Contact Us: 1-210-413-0760

Janet@lbitaliantours.com

facebook icon google icon instagram icon twitter icon

Italy’s Hidden Gems

Find out what's happening at L&B and stay up-to-date with the latest outings of our well-traveled Italy experts.

Wine Tourism in Italy

Wine tourism. If you're not fond of quaffing the squeezings of the grape, you probably don't get why people would take time out of their busy museum schedule to visit small-scale factories devoted to making wine out of a God-given raw material, the grape. I'm going to help you out here.

Wine has a history. Wine likely helped the Romans conquer their known world. They made the effort to transport the stuff everywhere they went--meaning they didn't have to drink the retched water of their hygienically-challenged enemies. An army travels on its stomach you know.

Besides a long history, as Pope Francis recently pointed out, wine makes the feast, and thoughts of a feast are what many tourists travel for.

"Wine is necessary for the feast," Pope Francis said, and pointed to how Jesus, in turning the water into wine, makes “an eloquent sign,” because “he transforms the Law of Moses into the Gospel, bringer of joy."

Yes, let's not forget, where there's good wine there's also good food. Feasting spreads joy. We like joy. Not so many people mow down strangers with the noisy regurgitation of an AK-47 when they are feeling joy.

You can eat very, very well in Piemonte and in the Chianti Classico, Italy's top wine producing areas. The latest "hot" wine on the scene is Bogheri, the land of the "Super Tuscans". The medieval village of Bolgheri is today almost entirely crammed with fine food restaurants.

Wine is also political. In 1963 the Italian Parliament adopted the Denominazione di Origine Controllata law, followed in 1980 by the Denominazione di Origine Controllata e Garantita law, establishing rules and regulations for fine wines in Italy. You might not get these wines in your state because, well, maybe your politicians are idiots and don't want you to have any. It happens.

Wine is much different than Coca-Cola. The Coca Cola company spends untold millions on making the beverage you drink in Managua, Nicaragua taste exactly the same as the one you consumed in Cleveland. The Barbera wine made from grapes planted in California is going to taste different than the the Barbera of Piemonte. Terroir is the word winemakers use to denote how a particular region's climate, soils and aspect affect the taste of wine. It's what makes wine interesting.

Want to be brought back to the Chianti region? Just sniff some. Scents are evocative to humans because they pass through one fewer synapse than our other senses.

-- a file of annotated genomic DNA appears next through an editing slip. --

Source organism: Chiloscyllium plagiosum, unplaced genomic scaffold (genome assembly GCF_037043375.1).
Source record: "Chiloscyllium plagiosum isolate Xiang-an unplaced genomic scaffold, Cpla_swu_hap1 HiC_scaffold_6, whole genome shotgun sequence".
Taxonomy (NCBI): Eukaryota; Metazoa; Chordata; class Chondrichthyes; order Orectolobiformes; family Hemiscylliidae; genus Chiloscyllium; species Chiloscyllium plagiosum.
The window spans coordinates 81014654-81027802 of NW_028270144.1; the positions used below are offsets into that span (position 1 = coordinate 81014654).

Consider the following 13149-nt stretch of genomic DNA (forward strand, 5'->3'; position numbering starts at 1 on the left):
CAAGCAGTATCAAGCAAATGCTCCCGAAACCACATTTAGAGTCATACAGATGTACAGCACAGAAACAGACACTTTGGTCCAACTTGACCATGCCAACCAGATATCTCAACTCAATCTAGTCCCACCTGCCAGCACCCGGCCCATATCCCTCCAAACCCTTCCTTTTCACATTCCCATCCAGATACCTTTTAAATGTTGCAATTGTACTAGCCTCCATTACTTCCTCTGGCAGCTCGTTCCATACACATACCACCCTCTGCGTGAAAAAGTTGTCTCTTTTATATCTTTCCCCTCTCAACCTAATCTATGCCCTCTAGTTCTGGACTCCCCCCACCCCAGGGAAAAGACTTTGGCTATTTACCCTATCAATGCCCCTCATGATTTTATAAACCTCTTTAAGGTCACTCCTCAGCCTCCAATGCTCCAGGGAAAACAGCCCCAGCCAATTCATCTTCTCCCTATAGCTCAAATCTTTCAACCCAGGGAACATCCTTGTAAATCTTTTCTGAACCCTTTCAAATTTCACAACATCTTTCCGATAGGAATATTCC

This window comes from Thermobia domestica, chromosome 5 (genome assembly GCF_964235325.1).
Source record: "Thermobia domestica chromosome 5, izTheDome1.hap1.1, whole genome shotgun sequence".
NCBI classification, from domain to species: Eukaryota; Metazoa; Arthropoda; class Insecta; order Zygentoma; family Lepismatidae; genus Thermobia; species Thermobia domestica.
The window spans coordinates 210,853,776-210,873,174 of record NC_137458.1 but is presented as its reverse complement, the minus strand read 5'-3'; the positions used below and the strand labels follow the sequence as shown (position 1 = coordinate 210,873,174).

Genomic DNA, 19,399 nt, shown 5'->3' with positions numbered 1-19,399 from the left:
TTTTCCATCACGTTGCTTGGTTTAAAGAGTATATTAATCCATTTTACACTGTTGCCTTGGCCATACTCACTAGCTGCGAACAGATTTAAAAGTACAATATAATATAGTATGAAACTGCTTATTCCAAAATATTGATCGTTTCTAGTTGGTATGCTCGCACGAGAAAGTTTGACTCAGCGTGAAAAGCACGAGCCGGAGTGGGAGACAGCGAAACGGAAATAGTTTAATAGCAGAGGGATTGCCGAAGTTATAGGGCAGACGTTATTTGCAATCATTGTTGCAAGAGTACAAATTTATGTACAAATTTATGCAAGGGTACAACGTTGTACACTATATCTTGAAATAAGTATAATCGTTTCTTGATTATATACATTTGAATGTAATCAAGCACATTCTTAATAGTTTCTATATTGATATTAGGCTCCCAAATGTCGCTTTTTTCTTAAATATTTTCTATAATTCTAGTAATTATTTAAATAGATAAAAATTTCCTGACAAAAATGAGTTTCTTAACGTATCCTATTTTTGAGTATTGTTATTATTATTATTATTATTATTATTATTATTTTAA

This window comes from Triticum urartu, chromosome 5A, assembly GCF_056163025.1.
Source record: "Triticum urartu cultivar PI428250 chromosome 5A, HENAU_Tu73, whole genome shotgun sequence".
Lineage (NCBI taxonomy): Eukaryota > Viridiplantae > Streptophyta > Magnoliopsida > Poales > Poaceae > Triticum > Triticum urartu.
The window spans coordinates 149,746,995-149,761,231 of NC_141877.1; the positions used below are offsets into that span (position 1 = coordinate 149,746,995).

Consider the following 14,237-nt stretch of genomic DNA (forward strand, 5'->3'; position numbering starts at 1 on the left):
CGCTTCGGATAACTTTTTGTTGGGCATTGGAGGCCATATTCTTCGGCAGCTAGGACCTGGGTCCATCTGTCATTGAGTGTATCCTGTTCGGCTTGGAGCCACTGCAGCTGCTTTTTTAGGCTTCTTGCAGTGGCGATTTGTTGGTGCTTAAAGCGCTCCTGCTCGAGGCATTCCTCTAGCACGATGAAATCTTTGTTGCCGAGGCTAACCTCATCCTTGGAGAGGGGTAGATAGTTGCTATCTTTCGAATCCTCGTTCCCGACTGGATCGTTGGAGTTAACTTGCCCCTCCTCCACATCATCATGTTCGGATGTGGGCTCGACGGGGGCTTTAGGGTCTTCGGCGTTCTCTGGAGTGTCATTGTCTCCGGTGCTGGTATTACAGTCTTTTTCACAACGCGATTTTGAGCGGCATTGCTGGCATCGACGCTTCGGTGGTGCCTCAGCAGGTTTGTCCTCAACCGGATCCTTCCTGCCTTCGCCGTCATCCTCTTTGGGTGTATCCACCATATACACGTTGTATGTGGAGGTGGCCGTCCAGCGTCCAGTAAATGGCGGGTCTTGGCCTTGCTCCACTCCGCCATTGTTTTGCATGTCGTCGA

Relativity is evident in wine. Tourists want to know "what is the best" so they can go right to it and never suffer a second-rate experience. I am a cultural relativist. There is no "best" to me. For example, if you have had a hard summer's day traipsing through Athens and you clean up and head to a taverna in the cool of the evening and have something small to nibble on with a cold glass of retsina you'll feel restored in a way you wouldn't if you chose a $50 glass of some fancy Super Tuscan. On the other hand you you won't be tempted to tweet to the world that you've "just tasted retsina and it's gotta be the world's best wine" either. Want to remember your adventure in Greece? At the end of a random hot day set out some nibbles and a glass of Retsina (if you can find the rare elixir). That's all it takes.

And finally, you can drink history! Some of the best wines that Romans consumed came from around Pompeii. Recently the same grapes were planted near the ruins and you can drink a modern version of the ancient wine called Villa dei Misteri. (Interesting note, the ancient wine would have fermented in open-topped terracotta pots, called dolia. In the Alentejo region of Portugal, you can find Roman style wines called "Vinho de Talha" which are fermented in open-topped terracotta pots. There's even a competition to see who can make the best.

Folks are also making ancient wines in a vineyard in Mascali, near Catania in Sicily, using technical know-how gleaned from the writings of the poet Virgil, according to Nick Squires in Do as the Romans do: ancient winemaking techniques revived.

Enjoy your wine. We have tours to get you acquainted with grape squeezings from around Italy. Here are some celebrations:

Save

Getting High Over Tuscany
How to Drive a Donkey on Your Vacation

Have a Question?

  1. Invalid Input
  2. Invalid Input
  3. Invalid Input
  4. Invalid Input
  5. Invalid Input